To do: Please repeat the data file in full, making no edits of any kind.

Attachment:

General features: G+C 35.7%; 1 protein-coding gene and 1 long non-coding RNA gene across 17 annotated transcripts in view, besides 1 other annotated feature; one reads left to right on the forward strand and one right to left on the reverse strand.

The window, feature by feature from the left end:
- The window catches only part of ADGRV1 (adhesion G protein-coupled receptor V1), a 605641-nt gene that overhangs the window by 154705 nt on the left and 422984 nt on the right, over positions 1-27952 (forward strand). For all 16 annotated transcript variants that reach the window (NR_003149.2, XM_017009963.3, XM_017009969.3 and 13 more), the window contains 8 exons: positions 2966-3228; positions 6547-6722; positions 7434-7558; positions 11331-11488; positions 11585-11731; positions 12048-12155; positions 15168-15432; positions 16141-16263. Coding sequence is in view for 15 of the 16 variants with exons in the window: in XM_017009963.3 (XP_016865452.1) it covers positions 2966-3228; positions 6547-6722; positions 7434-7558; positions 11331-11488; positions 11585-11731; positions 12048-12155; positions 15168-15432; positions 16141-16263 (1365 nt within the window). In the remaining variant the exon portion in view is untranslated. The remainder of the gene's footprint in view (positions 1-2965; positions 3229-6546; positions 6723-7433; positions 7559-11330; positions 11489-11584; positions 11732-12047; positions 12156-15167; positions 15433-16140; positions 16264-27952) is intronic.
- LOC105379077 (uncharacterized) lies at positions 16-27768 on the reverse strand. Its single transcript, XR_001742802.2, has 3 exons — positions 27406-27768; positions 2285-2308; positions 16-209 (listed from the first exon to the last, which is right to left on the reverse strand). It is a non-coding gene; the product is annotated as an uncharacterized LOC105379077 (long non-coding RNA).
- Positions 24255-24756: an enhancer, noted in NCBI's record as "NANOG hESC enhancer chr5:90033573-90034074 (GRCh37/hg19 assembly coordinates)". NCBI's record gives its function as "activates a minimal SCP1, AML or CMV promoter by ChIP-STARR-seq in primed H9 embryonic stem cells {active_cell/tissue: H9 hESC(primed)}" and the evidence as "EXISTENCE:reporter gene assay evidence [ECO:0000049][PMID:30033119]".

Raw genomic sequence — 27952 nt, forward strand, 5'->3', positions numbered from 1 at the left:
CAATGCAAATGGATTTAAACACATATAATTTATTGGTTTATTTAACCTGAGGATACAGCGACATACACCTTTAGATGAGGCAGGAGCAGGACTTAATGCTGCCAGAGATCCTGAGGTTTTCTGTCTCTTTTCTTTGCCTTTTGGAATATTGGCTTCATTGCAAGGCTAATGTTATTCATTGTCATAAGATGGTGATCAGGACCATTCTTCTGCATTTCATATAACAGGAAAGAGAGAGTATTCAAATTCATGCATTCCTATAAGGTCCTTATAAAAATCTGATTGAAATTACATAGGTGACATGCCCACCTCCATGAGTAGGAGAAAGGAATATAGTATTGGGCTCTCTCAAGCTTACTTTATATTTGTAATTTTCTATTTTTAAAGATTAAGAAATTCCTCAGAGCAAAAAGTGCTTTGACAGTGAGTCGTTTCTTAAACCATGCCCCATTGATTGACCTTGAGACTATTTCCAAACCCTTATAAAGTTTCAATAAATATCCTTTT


General features: G+C 35.7%; 1 protein-coding gene and 1 long non-coding RNA gene across 17 annotated transcripts in view, besides 1 other annotated feature; one reads left to right on the forward strand and one right to left on the reverse strand.

The window, feature by feature from the left end:
- The window catches only part of ADGRV1 (adhesion G protein-coupled receptor V1), a 605641-nt gene that overhangs the window by 154705 nt on the left and 422984 nt on the right, over positions 1-27952 (forward strand). For all 16 annotated transcript variants that reach the window (NR_003149.2, XM_017009963.3, XM_017009969.3 and 13 more), the window contains 8 exons: positions 2966-3228; positions 6547-6722; positions 7434-7558; positions 11331-11488; positions 11585-11731; positions 12048-12155; positions 15168-15432; positions 16141-16263. Coding sequence is in view for 15 of the 16 variants with exons in the window: in XM_017009963.3 (XP_016865452.1) it covers positions 2966-3228; positions 6547-6722; positions 7434-7558; positions 11331-11488; positions 11585-11731; positions 12048-12155; positions 15168-15432; positions 16141-16263 (1365 nt within the window). In the remaining variant the exon portion in view is untranslated. The remainder of the gene's footprint in view (positions 1-2965; positions 3229-6546; positions 6723-7433; positions 7559-11330; positions 11489-11584; positions 11732-12047; positions 12156-15167; positions 15433-16140; positions 16264-27952) is intronic.
- LOC105379077 (uncharacterized) lies at positions 16-27768 on the reverse strand. Its single transcript, XR_001742802.2, has 3 exons — positions 27406-27768; positions 2285-2308; positions 16-209 (listed from the first exon to the last, which is right to left on the reverse strand). It is a non-coding gene; the product is annotated as an uncharacterized LOC105379077 (long non-coding RNA).
- Positions 24255-24756: an enhancer, noted in NCBI's record as "NANOG hESC enhancer chr5:90033573-90034074 (GRCh37/hg19 assembly coordinates)". NCBI's record gives its function as "activates a minimal SCP1, AML or CMV promoter by ChIP-STARR-seq in primed H9 embryonic stem cells {active_cell/tissue: H9 hESC(primed)}" and the evidence as "EXISTENCE:reporter gene assay evidence [ECO:0000049][PMID:30033119]".

Raw genomic sequence — 27952 nt, forward strand, 5'->3', positions numbered from 1 at the left:
CAATGCAAATGGATTTAAACACATATAATTTATTGGTTTATTTAACCTGAGGATACAGCGACATACACCTTTAGATGAGGCAGGAGCAGGACTTAATGCTGCCAGAGATCCTGAGGTTTTCTGTCTCTTTTCTTTGCCTTTTGGAATATTGGCTTCATTGCAAGGCTAATGTTATTCATTGTCATAAGATGGTGATCAGGACCATTCTTCTGCATTTCATATAACAGGAAAGAGAGAGTATTCAAATTCATGCATTCCTATAAGGTCCTTATAAAAATCTGATTGAAATTACATAGGTGACATGCCCACCTCCATGAGTAGGAGAAAGGAATATAGTATTGGGCTCTCTCAAGCTTACTTTATATTTGTAATTTTCTATTTTTAAAGATTAAGAAATTCCTCAGAGCAAAAAGTGCTTTGACAGTGAGTCGTTTCTTAAACCATGCCCCATTGATTGACCTTGAGACTATTTCCAAACCCTTATAAAGTTTCAATAAATATCCTTTT